If you've ever been left scrambling, trying to find a special gift for someone at any point in the year, Clermont Mercantile is here to help. Those fall and winter markets and festivals are great for picking up an out-of-the-box gift, but when you missed the event on the weekend or it’s the middle of spring, there aren’t many options.
“You go to a lot of these festivals in the area — Mule Camp, Clermont Days, Gold Rush — and you see so many of these talented people that have anything from home decor to arts and crafts, clothing, jewelry, candles, you name it, really,” said Jeff Hood, owner of Clermont Mercantile. “I just wanted a location where they could sell these items seven days a week if they wanted to instead of just having to lug everything around to festivals.”
Hood opened up Clermont Mercantile Friday, Dec. 6, in the showroom area of Iron Accents, just off Cleveland Highway in North Hall. He’s hoping to eventually have about 25 vendors there.
“I'm going to try and stay away from antiques as much as I can,” Hood said. “I really want to focus more on crafts, home decor … I want it to be folks that are making their own things and spending a lot of time doing it.”
While the space will benefit shoppers who come to pick out a gift or something for their own home, Hood is hoping to focus on the vendors. It’s a concept he said he enjoyed seeing in Texas.
“I've lived and worked out in Texas a lot off and on through the years, and you see a lot of these places out there,” Hood said. “I just thought it'd be a great idea to focus on and try to keep it to as many local folks as I can.”
The first person to get a spot at Clermont Mercantile was Beth Canada, who owns Sassafrass Tea Studio. She embroiders all sorts of items, including key fobs, shirts, dish towels, hats, aprons and even pillow cases. She makes signs and vinyl designs for tumbler cups, too.
“I had been looking around, trying to find some place where I could put some of my things for sale,” Canada said. “And then, all of the sudden, my daughter-in-law tagged me in a post that the Clermont Mercantile was coming and I told my husband, ‘That’s it. That's where I'm supposed to go.’”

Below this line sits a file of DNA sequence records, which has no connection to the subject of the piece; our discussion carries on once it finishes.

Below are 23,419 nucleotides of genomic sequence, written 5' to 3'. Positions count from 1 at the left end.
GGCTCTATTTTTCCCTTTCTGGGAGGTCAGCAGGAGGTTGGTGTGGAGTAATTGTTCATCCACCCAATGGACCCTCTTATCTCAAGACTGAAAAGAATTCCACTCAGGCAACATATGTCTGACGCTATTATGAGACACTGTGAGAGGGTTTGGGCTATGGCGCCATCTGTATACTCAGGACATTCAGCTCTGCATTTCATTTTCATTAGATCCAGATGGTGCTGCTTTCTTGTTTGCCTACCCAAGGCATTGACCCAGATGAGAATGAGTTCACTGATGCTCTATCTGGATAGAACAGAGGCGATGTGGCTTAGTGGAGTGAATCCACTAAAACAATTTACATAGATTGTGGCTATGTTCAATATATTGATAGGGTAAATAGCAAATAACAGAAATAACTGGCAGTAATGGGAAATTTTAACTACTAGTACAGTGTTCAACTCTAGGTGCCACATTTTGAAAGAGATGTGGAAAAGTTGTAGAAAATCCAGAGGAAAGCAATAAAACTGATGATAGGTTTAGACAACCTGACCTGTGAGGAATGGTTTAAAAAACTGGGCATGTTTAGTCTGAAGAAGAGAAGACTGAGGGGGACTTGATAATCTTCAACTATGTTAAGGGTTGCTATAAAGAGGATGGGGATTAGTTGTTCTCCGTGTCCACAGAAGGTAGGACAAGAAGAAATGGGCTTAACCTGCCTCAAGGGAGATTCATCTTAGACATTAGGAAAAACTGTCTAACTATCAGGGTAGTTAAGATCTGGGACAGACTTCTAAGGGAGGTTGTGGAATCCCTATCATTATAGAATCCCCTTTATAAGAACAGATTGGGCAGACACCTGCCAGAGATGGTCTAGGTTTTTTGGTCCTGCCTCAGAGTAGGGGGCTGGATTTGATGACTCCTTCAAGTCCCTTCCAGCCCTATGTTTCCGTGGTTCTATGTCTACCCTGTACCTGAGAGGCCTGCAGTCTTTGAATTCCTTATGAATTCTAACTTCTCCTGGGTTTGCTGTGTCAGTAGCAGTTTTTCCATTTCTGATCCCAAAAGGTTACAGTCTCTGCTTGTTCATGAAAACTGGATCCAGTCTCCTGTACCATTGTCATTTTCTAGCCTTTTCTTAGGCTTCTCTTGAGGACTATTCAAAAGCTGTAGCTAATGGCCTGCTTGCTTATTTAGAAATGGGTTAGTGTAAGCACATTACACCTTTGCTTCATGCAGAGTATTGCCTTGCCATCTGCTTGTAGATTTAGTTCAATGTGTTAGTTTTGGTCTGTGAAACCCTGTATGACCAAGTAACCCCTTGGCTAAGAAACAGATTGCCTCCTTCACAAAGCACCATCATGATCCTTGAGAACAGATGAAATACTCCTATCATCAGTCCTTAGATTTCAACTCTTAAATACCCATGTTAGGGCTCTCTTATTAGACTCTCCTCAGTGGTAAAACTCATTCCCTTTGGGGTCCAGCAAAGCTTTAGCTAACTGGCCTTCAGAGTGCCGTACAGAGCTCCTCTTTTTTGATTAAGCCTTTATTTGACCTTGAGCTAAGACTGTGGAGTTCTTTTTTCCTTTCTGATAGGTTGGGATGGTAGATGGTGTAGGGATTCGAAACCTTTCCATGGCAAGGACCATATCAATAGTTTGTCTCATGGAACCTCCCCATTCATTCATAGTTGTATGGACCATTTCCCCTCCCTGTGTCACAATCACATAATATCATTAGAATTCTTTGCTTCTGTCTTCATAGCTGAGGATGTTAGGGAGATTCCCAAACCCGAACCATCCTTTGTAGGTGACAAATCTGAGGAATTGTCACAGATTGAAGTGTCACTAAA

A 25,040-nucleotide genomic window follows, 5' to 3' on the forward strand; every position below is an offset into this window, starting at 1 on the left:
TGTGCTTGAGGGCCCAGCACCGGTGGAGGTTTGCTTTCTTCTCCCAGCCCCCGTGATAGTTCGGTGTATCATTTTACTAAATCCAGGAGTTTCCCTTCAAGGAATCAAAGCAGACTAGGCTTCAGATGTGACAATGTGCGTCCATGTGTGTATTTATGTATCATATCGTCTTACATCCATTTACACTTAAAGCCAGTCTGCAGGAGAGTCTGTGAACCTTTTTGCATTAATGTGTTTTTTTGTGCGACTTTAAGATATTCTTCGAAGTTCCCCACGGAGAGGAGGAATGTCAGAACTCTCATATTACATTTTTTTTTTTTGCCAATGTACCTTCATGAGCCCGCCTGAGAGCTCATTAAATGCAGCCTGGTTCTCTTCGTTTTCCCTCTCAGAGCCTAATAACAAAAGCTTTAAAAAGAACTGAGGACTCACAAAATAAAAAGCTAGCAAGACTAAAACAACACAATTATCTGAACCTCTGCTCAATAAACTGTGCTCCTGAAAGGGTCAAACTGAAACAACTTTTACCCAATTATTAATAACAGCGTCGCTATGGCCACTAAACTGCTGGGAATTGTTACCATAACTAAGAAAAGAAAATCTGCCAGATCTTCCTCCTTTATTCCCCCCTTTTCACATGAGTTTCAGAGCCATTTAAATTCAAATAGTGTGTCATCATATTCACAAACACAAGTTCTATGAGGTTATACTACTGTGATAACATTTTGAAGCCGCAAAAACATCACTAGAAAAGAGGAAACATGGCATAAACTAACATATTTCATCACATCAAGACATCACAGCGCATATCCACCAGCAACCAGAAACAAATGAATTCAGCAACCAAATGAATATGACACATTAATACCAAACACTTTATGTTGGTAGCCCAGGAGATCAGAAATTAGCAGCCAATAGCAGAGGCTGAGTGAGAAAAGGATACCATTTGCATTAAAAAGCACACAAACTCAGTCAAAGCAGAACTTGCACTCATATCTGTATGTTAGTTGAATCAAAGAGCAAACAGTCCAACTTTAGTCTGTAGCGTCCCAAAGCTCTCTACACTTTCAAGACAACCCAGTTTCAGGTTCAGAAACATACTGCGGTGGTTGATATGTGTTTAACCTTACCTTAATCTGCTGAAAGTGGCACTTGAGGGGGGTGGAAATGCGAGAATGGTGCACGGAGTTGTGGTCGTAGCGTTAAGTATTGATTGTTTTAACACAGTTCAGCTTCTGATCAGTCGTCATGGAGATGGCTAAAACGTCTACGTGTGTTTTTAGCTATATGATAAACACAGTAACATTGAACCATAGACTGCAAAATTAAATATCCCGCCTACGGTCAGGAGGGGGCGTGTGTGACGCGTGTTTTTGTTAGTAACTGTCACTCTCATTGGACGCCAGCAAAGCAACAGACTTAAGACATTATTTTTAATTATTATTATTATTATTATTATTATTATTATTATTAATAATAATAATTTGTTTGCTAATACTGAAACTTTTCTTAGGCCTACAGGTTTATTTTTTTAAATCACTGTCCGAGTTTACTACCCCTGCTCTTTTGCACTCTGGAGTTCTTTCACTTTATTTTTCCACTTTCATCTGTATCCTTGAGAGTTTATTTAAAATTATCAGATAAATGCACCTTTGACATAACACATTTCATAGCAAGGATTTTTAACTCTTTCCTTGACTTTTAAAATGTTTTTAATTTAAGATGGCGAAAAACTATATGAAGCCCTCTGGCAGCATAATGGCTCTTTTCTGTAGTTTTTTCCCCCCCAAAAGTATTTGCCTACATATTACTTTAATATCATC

She’s been working with embroidery for about five years and goes to a few markets during the fall and winter, but the Clermont Mercantile is a space where she can set up shop and not have to worry about the weather or even being at her booth to sell her products.
“They can have a retail front, but they don't have to manage it,” Hood said. “All they have to worry about is keeping up with their inventory.”
When you’re at Clermont Mercantile, you'll be able to shop around at the booths filled with different vendor’s items. When you’ve found something you like, you can take it to the front and check out. The store will receive a 5% commission on gross sales.
Hood said the idea for this space has been in the works since February and he’s happy to see it finally become a reality. Once he saw the building and the location, Hood knew he had to jump on it.
“It was just one of these things, it took a while to get the wheels in motion,” Hood said. “It always seemed like I've had these ideas so to speak, and whether it's capital or just the guts to do it, it just never came to fruition … This was a fantastic opportunity, so I kind of kicked the lid off the 'what if' bucket and just did it.”
And now that he’s done that, shoppers and vendors just like Canada will benefit.
“I think it's a great thing for the community,” Canada said. “I really think that he's got a gold mine there and if it just kicks off, it will be great.”